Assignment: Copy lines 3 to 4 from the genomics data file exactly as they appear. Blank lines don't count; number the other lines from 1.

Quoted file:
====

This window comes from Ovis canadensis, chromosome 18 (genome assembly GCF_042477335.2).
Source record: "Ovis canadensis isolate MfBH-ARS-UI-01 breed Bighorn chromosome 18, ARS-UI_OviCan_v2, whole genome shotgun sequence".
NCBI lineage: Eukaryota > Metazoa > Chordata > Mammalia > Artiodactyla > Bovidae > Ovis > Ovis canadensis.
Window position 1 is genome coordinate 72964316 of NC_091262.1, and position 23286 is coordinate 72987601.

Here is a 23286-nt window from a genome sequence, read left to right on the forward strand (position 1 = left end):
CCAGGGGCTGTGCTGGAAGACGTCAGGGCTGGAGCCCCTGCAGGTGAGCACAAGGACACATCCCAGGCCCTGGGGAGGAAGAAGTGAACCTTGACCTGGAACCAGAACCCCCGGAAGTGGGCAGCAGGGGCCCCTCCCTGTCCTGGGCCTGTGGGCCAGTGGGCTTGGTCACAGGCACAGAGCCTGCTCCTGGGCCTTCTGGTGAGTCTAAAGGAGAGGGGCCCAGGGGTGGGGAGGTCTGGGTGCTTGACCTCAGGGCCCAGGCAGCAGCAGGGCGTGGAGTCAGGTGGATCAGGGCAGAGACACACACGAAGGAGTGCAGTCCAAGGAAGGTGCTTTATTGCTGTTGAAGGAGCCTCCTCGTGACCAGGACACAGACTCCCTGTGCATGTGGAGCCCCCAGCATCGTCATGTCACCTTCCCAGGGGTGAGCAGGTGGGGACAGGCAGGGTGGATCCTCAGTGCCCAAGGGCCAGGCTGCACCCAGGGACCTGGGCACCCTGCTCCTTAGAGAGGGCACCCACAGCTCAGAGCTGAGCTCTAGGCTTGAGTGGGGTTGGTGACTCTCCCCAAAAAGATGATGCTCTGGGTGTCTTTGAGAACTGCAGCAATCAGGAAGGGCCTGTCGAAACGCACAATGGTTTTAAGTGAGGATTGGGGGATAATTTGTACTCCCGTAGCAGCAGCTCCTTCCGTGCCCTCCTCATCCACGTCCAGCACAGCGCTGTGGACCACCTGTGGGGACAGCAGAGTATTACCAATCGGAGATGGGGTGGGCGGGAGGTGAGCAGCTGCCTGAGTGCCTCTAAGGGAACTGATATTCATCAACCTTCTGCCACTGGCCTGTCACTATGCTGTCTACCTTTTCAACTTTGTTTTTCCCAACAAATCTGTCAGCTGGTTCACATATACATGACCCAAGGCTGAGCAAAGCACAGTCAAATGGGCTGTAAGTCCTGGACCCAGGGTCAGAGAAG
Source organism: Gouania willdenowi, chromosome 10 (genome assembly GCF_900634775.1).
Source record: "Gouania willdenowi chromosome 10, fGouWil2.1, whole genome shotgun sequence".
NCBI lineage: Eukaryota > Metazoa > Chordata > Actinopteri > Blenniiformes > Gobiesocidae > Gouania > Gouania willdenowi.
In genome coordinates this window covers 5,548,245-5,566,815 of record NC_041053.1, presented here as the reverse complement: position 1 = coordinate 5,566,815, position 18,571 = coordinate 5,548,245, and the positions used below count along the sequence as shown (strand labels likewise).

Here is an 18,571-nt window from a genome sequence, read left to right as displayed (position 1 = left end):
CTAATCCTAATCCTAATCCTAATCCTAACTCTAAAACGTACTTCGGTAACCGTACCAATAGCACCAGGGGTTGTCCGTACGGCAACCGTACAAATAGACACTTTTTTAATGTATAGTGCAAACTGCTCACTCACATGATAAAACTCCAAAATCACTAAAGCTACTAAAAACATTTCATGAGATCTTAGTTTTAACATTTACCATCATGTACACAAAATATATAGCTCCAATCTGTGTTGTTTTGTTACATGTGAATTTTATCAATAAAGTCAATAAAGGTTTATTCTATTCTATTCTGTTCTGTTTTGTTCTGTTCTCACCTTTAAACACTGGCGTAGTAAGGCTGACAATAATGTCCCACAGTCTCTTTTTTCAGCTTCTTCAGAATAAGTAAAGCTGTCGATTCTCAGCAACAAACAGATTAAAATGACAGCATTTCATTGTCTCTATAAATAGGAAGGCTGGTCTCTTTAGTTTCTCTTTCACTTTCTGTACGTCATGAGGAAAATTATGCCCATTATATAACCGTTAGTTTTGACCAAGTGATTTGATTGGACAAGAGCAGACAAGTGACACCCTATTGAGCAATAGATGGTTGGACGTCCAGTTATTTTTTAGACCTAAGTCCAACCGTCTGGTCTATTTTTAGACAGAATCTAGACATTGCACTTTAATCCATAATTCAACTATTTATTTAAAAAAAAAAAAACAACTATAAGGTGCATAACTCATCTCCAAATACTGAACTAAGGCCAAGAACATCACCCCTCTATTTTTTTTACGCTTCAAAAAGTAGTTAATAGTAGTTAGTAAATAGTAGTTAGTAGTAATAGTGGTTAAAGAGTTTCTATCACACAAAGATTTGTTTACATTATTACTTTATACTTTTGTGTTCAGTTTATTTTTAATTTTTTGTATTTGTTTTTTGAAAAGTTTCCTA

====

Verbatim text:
NCBI lineage: Eukaryota > Metazoa > Chordata > Mammalia > Artiodactyla > Bovidae > Ovis > Ovis canadensis.
Window position 1 is genome coordinate 72964316 of NC_091262.1, and position 23286 is coordinate 72987601.